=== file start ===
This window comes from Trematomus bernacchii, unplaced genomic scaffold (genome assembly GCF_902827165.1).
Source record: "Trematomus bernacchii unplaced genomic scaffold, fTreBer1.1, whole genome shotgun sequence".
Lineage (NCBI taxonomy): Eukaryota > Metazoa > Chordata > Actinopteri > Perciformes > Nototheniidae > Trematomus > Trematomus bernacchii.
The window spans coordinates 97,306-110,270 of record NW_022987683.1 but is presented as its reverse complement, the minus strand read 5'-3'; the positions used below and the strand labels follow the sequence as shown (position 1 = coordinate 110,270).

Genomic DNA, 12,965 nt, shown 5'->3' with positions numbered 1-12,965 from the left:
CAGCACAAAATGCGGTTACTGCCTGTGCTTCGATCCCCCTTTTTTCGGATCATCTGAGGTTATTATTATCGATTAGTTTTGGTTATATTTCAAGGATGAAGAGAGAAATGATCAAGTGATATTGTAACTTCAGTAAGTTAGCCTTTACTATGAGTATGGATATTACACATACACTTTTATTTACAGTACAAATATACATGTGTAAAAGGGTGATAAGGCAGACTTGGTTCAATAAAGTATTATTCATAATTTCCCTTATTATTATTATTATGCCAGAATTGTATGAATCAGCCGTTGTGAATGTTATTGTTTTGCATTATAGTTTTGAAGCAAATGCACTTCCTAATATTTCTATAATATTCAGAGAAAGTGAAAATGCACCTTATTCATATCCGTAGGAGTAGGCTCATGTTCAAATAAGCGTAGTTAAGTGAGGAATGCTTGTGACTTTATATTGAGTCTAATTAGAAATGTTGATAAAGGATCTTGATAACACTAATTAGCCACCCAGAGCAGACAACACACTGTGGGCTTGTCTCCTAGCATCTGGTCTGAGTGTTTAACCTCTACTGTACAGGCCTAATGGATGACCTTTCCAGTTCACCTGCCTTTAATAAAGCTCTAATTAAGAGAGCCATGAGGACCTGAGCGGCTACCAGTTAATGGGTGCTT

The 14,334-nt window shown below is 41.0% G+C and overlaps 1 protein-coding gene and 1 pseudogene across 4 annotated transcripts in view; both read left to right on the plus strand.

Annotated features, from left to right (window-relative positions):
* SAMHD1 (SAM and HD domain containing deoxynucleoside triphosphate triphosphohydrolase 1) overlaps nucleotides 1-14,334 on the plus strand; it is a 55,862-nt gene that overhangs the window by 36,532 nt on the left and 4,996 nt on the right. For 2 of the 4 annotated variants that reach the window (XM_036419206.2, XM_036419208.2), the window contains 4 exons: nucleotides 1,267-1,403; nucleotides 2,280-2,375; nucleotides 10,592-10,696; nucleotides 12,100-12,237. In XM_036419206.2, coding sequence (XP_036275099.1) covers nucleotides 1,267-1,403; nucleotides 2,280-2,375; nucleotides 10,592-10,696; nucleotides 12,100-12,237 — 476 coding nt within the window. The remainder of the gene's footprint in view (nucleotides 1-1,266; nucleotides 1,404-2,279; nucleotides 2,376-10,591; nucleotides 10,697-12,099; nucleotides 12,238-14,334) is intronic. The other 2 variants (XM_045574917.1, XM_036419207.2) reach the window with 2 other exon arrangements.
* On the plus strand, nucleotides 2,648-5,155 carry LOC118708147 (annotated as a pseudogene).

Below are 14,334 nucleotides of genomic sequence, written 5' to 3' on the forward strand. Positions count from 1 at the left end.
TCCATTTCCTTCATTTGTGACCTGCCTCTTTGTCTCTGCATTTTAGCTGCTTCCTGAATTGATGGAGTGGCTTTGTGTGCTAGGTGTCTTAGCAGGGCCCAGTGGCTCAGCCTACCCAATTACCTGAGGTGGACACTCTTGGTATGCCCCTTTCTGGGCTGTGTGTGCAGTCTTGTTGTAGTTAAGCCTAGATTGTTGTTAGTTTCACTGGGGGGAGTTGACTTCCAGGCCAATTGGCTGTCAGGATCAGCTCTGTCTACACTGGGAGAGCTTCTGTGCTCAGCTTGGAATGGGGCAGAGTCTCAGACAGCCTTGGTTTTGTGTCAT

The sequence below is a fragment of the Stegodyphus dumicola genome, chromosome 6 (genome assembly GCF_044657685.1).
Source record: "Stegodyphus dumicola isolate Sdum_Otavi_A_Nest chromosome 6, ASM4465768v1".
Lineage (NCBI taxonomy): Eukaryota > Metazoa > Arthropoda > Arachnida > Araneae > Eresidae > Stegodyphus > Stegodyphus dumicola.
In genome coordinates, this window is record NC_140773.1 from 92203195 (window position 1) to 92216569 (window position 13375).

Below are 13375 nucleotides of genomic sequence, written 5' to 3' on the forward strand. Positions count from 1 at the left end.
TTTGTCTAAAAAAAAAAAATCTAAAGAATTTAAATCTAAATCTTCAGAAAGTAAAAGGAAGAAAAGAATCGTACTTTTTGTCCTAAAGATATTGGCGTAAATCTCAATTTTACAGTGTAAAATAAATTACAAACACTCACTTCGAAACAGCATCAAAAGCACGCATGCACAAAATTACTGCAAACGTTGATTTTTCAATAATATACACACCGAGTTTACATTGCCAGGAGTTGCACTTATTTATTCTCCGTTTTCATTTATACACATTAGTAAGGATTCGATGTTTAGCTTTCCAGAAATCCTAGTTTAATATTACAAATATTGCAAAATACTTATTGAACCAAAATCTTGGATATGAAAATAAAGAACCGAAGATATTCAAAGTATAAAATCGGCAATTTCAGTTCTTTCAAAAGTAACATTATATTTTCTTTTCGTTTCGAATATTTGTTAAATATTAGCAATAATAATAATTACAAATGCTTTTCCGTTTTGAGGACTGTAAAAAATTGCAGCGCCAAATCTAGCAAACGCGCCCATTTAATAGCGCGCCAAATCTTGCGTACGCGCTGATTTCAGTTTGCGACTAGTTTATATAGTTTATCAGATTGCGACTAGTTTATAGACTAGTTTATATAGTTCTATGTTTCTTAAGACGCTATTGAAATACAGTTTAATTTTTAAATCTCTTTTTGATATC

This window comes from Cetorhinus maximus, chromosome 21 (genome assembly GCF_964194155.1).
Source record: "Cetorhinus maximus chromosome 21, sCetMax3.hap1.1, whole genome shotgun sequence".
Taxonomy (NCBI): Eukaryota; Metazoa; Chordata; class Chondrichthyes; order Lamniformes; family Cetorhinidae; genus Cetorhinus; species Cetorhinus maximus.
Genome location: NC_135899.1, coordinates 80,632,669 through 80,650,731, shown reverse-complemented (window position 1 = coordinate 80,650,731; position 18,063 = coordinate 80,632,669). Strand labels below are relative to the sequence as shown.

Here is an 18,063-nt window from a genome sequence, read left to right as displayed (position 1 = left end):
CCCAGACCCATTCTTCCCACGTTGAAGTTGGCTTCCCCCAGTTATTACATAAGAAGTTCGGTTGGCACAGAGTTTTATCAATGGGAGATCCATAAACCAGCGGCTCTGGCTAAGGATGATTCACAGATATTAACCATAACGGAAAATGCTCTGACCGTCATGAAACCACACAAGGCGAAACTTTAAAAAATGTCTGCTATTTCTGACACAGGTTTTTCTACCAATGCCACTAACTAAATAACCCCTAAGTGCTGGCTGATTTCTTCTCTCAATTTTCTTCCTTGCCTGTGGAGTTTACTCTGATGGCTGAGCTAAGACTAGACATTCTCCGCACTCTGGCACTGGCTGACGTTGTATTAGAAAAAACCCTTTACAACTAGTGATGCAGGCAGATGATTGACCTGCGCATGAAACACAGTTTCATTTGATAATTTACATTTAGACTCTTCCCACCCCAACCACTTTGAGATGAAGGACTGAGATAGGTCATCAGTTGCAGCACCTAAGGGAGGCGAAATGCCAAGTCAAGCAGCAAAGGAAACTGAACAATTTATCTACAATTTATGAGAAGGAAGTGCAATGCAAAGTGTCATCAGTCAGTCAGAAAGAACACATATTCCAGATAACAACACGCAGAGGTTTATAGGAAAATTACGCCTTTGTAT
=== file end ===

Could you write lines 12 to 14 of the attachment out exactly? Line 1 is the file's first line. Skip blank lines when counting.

TCCATTTCCTTCATTTGTGACCTGCCTCTTTGTCTCTGCATTTTAGCTGCTTCCTGAATTGATGGAGTGGCTTTGTGTGCTAGGTGTCTTAGCAGGGCCCAGTGGCTCAGCCTACCCAATTACCTGAGGTGGACACTCTTGGTATGCCCCTTTCTGGGCTGTGTGTGCAGTCTTGTTGTAGTTAAGCCTAGATTGTTGTTAGTTTCACTGGGGGGAGTTGACTTCCAGGCCAATTGGCTGTCAGGATCAGCTCTGTCTACACTGGGAGAGCTTCTGTGCTCAGCTTGGAATGGGGCAGAGTCTCAGACAGCCTTGGTTTTGTGTCAT

The sequence below is a fragment of the Stegodyphus dumicola genome, chromosome 6 (genome assembly GCF_044657685.1).
Source record: "Stegodyphus dumicola isolate Sdum_Otavi_A_Nest chromosome 6, ASM4465768v1".